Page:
My film blogging comrade over at Moon in the Gutter, Jeremy Richey, is hosting a P.T. Anderson blogathon September 13-19 and it will no doubt be an entertaining, exciting event.  I’m contributing an essay–not sure which film I’ll be focusing on yet–and I can’t wait to see what everyone comes up with.  I wrote a short piece about Anderson’s Punch-Drunk Love in my first book, a film that is (I feel) one of the best of the last decade and a rather damn fine romantic comedy at that, so there’s always the temptation to revisit it… maybe do some screengrabs or something.  But I’ve been dying to write about There Will Be Blood since I saw it in January 2008 the day before I left for Europe and then watched again in the Leitrim Cinemobile when I was living in Ireland.  Seriously, some enterprising cinephiles in the States need to bring cinema to the masses with trucks like these.  They’re great.  And they’re warm too, which was surprising since it’s always so damn cold in Ireland year round!  Also, the cool thing about the Leitrim Cinemobile was that it would screen international films and smaller indie fare from the States… not blockbusters.  This was out in the boondocks, mind you.  We didn’t live in the city.  And these were real 35mm prints, not DVDs or digital projections.  Real films, real patrons in seats, and loads of arguments afterward as you scurried down the pub for a few pints.  Make sure to check out the video below that gives you a glimpse of how cool the Leitrim Cinemobile is.  But I digress.

P.T. Anderson.  Blogathon.  Moon in the Gutter.  That has Awesome all over it.

directory of world cinema: american independent and sinescope

It’s been pretty busy around these parts and as the summer crawls forward… it’s only going to get busier as the Terry Gilliam book gets finished and a new book project gets started.  I’m not going to say anything publicly about the latter thingy… but it’s exciting and in time I can be more open about it.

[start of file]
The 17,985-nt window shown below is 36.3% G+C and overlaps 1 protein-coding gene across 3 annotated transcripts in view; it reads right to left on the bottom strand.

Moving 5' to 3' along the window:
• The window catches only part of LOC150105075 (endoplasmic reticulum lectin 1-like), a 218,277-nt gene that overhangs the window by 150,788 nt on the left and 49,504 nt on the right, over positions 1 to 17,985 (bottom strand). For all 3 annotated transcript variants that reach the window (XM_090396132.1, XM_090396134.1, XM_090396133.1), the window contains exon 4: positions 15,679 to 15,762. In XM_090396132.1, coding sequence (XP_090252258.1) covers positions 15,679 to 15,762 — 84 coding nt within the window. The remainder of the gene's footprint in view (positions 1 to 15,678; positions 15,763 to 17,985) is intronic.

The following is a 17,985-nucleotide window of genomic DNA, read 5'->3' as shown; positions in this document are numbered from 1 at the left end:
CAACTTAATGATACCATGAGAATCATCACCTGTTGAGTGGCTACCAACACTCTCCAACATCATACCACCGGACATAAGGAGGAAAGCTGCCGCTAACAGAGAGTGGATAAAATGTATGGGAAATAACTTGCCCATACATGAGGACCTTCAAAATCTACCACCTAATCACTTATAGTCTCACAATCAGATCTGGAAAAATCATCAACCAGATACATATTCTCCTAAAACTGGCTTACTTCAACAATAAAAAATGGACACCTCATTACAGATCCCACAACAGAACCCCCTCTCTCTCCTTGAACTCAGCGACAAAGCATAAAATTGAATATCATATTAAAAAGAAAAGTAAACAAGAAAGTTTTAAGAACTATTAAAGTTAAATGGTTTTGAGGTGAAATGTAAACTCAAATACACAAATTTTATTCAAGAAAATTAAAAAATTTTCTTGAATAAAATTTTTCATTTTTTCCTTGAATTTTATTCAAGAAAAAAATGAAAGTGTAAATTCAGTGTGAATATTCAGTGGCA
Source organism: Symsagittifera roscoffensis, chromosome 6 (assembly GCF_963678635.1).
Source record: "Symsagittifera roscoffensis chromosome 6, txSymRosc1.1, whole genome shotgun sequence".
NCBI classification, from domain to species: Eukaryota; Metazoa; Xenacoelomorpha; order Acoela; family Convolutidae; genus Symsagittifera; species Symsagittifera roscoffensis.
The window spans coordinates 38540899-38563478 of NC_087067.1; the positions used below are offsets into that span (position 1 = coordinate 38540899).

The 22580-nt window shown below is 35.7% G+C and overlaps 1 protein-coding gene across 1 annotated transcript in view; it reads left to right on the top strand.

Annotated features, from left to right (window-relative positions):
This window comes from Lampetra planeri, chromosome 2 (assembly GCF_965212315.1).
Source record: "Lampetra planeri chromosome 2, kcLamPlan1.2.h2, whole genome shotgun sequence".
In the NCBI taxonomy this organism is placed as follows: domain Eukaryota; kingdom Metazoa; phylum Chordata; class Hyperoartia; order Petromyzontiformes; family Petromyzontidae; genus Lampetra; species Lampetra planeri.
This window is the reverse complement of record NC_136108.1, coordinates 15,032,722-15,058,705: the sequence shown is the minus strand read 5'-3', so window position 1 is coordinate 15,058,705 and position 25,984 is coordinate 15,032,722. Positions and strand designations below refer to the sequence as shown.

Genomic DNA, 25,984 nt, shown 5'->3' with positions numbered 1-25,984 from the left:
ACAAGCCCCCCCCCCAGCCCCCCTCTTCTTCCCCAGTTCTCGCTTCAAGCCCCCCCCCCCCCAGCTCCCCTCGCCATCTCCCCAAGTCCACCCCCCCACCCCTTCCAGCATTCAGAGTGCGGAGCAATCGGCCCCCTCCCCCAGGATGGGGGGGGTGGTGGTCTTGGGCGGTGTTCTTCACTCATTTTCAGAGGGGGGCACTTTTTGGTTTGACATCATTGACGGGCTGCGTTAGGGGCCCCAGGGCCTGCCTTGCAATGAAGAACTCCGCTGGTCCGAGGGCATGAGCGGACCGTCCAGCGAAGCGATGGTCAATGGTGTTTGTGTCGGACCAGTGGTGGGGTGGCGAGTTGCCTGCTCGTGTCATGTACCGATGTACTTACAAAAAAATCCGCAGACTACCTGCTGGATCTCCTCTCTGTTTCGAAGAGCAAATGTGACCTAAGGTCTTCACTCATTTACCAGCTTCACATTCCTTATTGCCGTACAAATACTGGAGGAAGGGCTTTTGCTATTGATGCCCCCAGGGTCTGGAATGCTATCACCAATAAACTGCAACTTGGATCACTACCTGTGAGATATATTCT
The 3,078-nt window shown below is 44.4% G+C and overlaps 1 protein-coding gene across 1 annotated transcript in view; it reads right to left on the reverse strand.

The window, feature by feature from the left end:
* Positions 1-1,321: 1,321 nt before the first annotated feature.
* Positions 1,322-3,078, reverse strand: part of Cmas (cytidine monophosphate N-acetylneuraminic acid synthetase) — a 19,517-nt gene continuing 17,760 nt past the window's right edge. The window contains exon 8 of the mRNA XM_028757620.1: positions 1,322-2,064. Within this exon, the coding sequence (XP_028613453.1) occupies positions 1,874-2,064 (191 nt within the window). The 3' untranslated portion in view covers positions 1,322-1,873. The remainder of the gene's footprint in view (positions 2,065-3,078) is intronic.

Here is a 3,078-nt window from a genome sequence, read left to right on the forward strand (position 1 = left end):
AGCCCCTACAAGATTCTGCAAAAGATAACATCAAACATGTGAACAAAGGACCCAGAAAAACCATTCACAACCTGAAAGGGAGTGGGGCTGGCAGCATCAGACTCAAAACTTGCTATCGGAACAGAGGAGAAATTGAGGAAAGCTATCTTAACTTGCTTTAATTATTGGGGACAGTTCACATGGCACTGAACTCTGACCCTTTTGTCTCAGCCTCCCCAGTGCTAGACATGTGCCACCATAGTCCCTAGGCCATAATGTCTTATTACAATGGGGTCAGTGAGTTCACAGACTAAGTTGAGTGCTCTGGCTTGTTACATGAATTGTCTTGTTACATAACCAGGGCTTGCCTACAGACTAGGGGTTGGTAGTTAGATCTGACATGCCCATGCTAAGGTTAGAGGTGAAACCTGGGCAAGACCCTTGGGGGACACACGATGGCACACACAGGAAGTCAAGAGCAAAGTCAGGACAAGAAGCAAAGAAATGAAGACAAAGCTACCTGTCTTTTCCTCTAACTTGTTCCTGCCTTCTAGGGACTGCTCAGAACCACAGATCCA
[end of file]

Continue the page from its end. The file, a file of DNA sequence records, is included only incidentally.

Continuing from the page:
First off, I noticed this evening that my comrade from across the pond, UK film academic/editor/writer John Berra, has been interviewed by Jeremy Richey over at his fabulous site Moon in the Gutter.  I was fortunate to have been able to contribute a number of reviews (and an essay on Yakuza cinema) to both of the books that Berra edited (when not teaching film studies at Sheffield Hellam University), Directory of World Cinema: Japan and Directory of World Cinema: American Independent (both published by Intellect).

The book on Japanese films is now available in the UK and will soon be available in the US.  The American Independent book can now be pre-ordered here.

I also want to mention a project that I’m very happy about.  I’m now a contributing editor and resident film critic at the online arts journal Sinescope.  The site just went up Sunday evening and… well, it’s just getting started.  Plenty of wonderful essays already up over there–including my own piece on Quentin Tarantino’s war epic Inglourious Basterds–and I also have a film-oriented blog (He Watched by Night) there too which will include DVD/Blu-ray, theatrical, and movie biz items.  And if you head over there you can read my reviews of the recent superb Criterion Collection releases Roberto Rossellini’s War Trilogy and Steve McQueen’s remarkable feature-film debut Hunger.

Whew!  Sorry for the self-promotion, but I really wanted to mention those nifty things.  We now return to regular programming…

boris karloff blogathon a-go-go!

The Boris Karloff blogathon is now loose upon the world. You can read more about the week-long event here and the first post here, which includes a message from Boris’ daughter Sara Karloff.

I’ll be contributing at least one post sometime this week, although I hope to get two done if time permits.  I do love me some Karloff.

Hope to hear from some of you here or on Facebook, Twitter, or wherever else.  And I’m looking forward to reading some of the more than 100 various bloggers who are joining in.